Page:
March 21, 2023

Covid live news: England case rate rise highest among 20- to 29-year-olds; Ireland starts registering over-12s for jabs

Public health body says case rates up for all age groups except 10- to 19-year-olds;...

Public health body says case rates up for all age groups except 10- to 19-year-olds; Ireland registering 12- to 15-year-olds after strong uptake by older children

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3.54pm BST

Over 70% of young people aged 18 to 29 in England have received a first dose of a Covid-19 vaccine, the government has said.

A total of 5,940,038 people in this age group have received a first dose (70.2%) and of those 2,683,434 people have received both doses (32.4%).

It’s fantastic that 7 in 10 young people in England have now received their first dose. The vaccines are already making a big difference for this age group and are building a wall of defence against Covid-19 which is allowing us to safely live with this virus. Vaccines can prevent you from catching the virus or passing it on to your friends and family, and reduce the severity of the symptoms if you do catch it.”

Tens of millions of people have now received both doses of a COVID-19 vaccine, across thousands of sites in the UK. With 70% of young people in England now vaccinated with at least one dose, we are well on our way to protecting the entire adult population.”

3.38pm BST

Symptoms of depression and anxiety symptoms among children and adolescents during the pandemic may have doubled, compared with pre-2020 estimates, a meta-analysis of 29 studies including 80,879 younger people around the world suggests.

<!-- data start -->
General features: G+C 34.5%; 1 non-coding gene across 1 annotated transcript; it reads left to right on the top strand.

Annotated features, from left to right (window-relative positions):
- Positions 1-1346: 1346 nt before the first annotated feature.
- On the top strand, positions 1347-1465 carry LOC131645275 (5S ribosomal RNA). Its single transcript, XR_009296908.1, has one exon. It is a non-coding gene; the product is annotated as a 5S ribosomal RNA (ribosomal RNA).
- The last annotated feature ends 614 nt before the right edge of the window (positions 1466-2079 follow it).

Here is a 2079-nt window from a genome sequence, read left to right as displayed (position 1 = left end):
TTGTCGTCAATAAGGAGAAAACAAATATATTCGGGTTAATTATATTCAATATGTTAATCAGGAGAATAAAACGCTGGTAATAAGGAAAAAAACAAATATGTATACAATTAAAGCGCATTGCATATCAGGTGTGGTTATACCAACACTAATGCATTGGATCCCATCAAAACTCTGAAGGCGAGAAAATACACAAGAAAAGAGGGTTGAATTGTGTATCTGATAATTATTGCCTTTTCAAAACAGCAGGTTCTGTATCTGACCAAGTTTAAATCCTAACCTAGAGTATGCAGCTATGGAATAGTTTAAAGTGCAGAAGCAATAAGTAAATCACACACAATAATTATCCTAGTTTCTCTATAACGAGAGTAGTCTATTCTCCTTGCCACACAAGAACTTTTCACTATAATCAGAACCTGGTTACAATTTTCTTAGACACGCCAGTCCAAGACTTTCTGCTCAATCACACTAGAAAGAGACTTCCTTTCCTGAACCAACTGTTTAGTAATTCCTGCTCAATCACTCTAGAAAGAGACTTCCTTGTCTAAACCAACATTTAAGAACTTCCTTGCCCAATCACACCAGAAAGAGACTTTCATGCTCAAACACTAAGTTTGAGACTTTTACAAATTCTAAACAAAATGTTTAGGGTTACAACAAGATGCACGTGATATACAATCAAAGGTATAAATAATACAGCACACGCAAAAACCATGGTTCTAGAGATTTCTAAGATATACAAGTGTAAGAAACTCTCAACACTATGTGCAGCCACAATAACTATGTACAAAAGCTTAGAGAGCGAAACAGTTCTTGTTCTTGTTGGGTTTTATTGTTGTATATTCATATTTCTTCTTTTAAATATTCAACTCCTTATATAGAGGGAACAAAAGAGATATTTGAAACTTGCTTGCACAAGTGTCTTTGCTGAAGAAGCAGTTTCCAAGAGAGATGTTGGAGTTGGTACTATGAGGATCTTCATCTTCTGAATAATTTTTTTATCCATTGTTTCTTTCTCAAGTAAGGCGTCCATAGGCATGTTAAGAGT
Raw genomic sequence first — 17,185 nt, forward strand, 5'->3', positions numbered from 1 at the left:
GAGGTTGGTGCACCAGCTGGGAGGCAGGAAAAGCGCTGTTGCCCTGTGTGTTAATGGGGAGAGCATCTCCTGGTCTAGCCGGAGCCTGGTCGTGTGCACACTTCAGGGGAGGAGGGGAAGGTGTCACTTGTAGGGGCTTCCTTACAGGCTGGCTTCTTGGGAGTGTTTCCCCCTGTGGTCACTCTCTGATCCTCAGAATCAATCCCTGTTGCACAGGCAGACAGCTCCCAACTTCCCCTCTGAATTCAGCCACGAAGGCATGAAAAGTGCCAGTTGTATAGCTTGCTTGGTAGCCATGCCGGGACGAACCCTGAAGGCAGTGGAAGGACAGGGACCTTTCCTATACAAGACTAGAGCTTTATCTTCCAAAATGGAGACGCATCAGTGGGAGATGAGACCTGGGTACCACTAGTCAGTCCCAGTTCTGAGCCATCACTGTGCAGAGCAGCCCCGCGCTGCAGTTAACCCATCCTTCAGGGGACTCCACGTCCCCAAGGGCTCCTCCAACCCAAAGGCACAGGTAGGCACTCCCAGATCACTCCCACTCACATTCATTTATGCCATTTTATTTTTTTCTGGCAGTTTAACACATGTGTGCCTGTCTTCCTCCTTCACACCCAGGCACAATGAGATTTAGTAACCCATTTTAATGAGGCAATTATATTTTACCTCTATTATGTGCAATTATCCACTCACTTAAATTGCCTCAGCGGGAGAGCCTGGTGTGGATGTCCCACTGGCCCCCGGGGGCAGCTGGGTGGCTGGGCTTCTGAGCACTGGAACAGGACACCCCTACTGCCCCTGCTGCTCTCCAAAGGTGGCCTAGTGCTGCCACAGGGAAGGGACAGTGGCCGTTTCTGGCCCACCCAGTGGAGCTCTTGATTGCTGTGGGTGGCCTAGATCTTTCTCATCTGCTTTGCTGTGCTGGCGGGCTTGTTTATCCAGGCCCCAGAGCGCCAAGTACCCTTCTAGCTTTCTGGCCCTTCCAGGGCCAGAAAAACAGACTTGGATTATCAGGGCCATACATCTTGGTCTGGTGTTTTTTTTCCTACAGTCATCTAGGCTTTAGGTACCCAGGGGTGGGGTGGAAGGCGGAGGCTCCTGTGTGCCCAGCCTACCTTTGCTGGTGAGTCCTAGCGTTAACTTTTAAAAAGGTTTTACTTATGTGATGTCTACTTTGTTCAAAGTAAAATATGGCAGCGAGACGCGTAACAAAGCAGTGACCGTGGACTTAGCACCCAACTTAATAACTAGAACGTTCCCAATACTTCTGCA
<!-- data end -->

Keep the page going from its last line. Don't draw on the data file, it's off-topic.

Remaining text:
“The Covid-19 pandemic, and its associated restrictions and consequences, appear to have taken a considerable toll on youth and their psychological well-being,” researchers reported in the paper published by Jama.

Loss of peer interactions, social isolation, and reduced contact with buffering supports (eg, teachers, coaches) may have precipitated these increases. In addition, schools are often a primary location for receiving psychological services, with 80% of children relying on school-based services to address their mental health needs. For many children, these services were rendered unavailable owing to school closures.

One possibility is that ongoing social isolation, family financial difficulties, missed milestones, and school disruptions are compounding over time for youth and having a cumulative association. However, longitudinal research supporting this possibility is currently scarce and urgently needed.

Related: Antidepressant use in England soars as pandemic cuts counselling access

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